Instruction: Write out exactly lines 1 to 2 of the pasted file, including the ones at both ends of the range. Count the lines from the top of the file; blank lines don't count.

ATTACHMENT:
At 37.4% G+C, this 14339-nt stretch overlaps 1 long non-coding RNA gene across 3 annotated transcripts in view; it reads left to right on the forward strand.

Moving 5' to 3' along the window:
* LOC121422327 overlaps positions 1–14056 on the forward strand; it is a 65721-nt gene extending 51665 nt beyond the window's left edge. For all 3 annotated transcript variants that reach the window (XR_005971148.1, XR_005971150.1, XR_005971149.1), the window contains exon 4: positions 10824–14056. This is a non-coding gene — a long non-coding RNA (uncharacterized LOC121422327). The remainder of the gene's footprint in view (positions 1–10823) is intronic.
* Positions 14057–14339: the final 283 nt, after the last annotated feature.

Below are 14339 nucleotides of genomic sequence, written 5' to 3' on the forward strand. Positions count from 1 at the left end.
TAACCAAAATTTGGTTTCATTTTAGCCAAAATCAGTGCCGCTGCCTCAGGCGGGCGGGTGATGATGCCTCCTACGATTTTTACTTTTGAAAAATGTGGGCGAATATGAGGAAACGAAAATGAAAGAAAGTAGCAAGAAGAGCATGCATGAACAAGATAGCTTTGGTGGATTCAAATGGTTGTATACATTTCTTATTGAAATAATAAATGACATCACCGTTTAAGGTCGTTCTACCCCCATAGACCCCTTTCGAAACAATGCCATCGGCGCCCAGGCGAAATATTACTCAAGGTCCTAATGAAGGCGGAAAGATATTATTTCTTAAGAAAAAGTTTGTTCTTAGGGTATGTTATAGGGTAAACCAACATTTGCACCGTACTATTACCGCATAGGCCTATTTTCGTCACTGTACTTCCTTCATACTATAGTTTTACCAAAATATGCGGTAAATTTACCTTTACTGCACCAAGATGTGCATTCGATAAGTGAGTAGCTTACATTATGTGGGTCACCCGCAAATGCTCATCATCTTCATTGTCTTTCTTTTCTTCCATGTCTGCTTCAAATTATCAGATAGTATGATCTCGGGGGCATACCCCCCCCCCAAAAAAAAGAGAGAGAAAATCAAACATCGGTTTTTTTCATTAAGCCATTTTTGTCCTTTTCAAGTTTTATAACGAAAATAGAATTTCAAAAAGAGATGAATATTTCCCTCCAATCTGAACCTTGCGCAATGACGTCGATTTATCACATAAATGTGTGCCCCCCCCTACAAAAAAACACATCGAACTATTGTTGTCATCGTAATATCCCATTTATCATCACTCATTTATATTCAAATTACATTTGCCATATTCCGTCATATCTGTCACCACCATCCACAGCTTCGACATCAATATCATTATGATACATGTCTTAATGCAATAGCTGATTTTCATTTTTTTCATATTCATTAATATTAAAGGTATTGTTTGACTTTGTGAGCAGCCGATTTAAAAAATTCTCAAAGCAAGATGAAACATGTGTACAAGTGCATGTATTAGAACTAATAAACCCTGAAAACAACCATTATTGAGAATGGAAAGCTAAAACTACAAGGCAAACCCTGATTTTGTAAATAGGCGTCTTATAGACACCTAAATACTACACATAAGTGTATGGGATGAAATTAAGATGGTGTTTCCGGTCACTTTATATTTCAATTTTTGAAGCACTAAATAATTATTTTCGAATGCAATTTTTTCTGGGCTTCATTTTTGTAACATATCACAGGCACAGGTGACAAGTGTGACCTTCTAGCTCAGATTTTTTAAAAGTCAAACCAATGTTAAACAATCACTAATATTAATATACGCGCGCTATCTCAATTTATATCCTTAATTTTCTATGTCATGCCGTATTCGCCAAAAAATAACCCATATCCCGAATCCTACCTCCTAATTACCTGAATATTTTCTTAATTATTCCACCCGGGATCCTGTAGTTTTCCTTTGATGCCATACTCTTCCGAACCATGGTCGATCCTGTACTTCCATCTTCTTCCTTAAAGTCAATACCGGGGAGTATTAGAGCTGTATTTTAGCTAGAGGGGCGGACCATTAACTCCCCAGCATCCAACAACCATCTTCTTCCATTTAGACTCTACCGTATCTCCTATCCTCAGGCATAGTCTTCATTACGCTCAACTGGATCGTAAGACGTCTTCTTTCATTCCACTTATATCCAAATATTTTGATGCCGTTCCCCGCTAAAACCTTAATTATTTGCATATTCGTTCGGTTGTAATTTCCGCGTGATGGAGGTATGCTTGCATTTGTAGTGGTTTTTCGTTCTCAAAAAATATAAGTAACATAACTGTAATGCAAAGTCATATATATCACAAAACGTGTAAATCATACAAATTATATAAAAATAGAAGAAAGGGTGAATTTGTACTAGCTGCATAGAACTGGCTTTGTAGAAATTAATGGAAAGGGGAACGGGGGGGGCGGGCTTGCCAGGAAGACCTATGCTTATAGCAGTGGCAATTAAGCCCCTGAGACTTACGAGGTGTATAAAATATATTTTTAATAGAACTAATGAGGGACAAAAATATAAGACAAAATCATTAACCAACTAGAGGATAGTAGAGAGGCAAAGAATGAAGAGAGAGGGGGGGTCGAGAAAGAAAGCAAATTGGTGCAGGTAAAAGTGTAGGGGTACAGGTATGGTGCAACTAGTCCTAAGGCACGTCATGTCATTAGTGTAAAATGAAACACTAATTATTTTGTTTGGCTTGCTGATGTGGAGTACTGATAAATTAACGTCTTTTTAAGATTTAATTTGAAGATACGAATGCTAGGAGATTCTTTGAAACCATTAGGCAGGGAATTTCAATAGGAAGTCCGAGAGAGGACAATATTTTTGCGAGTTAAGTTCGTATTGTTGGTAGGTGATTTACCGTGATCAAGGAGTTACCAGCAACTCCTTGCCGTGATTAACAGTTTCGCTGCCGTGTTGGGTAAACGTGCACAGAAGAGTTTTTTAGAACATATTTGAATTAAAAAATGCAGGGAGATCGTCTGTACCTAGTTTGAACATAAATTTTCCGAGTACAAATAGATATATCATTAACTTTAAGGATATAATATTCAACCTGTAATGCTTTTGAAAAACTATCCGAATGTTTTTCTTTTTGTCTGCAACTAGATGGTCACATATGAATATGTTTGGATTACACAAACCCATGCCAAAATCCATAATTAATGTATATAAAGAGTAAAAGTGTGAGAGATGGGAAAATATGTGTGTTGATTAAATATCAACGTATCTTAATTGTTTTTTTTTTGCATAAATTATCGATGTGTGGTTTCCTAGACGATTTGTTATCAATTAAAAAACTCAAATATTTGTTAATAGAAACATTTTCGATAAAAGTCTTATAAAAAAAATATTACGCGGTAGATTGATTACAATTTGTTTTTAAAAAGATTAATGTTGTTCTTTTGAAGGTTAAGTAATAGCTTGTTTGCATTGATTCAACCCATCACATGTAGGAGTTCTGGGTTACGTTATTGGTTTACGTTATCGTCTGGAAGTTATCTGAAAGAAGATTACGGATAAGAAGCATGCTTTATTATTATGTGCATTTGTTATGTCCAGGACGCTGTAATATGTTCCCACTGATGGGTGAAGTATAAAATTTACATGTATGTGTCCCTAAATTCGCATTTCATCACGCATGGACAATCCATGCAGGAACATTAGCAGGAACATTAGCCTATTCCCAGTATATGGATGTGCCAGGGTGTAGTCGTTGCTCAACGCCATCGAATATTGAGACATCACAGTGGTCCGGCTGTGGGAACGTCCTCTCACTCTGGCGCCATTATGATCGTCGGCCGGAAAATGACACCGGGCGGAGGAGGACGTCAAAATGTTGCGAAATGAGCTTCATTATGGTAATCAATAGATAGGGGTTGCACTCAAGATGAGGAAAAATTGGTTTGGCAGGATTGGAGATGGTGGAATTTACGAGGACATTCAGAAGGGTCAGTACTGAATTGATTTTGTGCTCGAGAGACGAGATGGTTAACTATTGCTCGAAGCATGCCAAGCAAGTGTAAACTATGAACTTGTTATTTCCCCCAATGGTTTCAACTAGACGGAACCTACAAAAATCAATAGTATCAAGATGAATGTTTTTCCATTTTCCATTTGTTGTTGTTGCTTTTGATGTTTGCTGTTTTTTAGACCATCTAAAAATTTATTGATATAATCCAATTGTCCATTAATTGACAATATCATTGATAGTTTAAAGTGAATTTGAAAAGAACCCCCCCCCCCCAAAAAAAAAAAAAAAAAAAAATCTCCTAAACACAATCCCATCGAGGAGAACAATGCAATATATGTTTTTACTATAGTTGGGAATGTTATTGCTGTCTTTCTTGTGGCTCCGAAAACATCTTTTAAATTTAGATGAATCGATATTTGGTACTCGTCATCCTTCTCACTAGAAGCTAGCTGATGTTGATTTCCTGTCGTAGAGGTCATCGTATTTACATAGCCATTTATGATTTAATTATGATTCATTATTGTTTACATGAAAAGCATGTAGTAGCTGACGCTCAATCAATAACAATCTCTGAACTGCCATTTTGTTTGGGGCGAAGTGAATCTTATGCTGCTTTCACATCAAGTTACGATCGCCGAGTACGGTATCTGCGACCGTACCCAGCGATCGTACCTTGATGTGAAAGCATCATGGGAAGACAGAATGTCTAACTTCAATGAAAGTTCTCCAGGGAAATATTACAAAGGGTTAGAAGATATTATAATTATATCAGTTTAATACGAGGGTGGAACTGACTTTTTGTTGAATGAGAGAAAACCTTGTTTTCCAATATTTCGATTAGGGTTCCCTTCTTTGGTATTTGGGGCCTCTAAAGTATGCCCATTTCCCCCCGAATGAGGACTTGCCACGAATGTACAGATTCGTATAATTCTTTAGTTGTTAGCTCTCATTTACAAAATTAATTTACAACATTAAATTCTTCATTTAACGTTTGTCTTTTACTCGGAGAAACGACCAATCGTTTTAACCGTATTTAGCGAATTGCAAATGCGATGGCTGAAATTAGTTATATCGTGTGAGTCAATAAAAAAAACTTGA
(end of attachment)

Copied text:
At 37.4% G+C, this 14339-nt stretch overlaps 1 long non-coding RNA gene across 3 annotated transcripts in view; it reads left to right on the forward strand.

Moving 5' to 3' along the window: